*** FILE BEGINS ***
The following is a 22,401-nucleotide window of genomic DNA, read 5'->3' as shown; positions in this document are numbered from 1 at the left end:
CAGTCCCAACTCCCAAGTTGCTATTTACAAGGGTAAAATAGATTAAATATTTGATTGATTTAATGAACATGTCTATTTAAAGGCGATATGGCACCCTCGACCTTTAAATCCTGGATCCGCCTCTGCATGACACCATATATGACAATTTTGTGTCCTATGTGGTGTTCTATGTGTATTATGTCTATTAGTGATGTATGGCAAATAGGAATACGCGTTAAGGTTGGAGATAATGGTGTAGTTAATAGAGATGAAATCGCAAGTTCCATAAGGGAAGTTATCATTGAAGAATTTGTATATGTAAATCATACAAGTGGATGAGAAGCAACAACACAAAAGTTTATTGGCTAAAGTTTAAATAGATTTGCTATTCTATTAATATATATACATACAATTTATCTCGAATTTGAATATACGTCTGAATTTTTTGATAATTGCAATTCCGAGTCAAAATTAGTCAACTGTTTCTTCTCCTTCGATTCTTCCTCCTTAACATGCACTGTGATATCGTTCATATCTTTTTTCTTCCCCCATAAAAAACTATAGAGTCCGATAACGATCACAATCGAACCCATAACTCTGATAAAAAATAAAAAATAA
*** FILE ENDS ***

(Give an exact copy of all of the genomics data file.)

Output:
The following is a 22,401-nucleotide window of genomic DNA, read 5'->3' as shown; positions in this document are numbered from 1 at the left end:
CAGTCCCAACTCCCAAGTTGCTATTTACAAGGGTAAAATAGATTAAATATTTGATTGATTTAATGAACATGTCTATTTAAAGGCGATATGGCACCCTCGACCTTTAAATCCTGGATCCGCCTCTGCATGACACCATATATGACAATTTTGTGTCCTATGTGGTGTTCTATGTGTATTATGTCTATTAGTGATGTATGGCAAATAGGAATACGCGTTAAGGTTGGAGATAATGGTGTAGTTAATAGAGATGAAATCGCAAGTTCCATAAGGGAAGTTATCATTGAAGAATTTGTATATGTAAATCATACAAGTGGATGAGAAGCAACAACACAAAAGTTTATTGGCTAAAGTTTAAATAGATTTGCTATTCTATTAATATATATACATACAATTTATCTCGAATTTGAATATACGTCTGAATTTTTTGATAATTGCAATTCCGAGTCAAAATTAGTCAACTGTTTCTTCTCCTTCGATTCTTCCTCCTTAACATGCACTGTGATATCGTTCATATCTTTTTTCTTCCCCCATAAAAAACTATAGAGTCCGATAACGATCACAATCGAACCCATAACTCTGATAAAAAATAAAAAATAA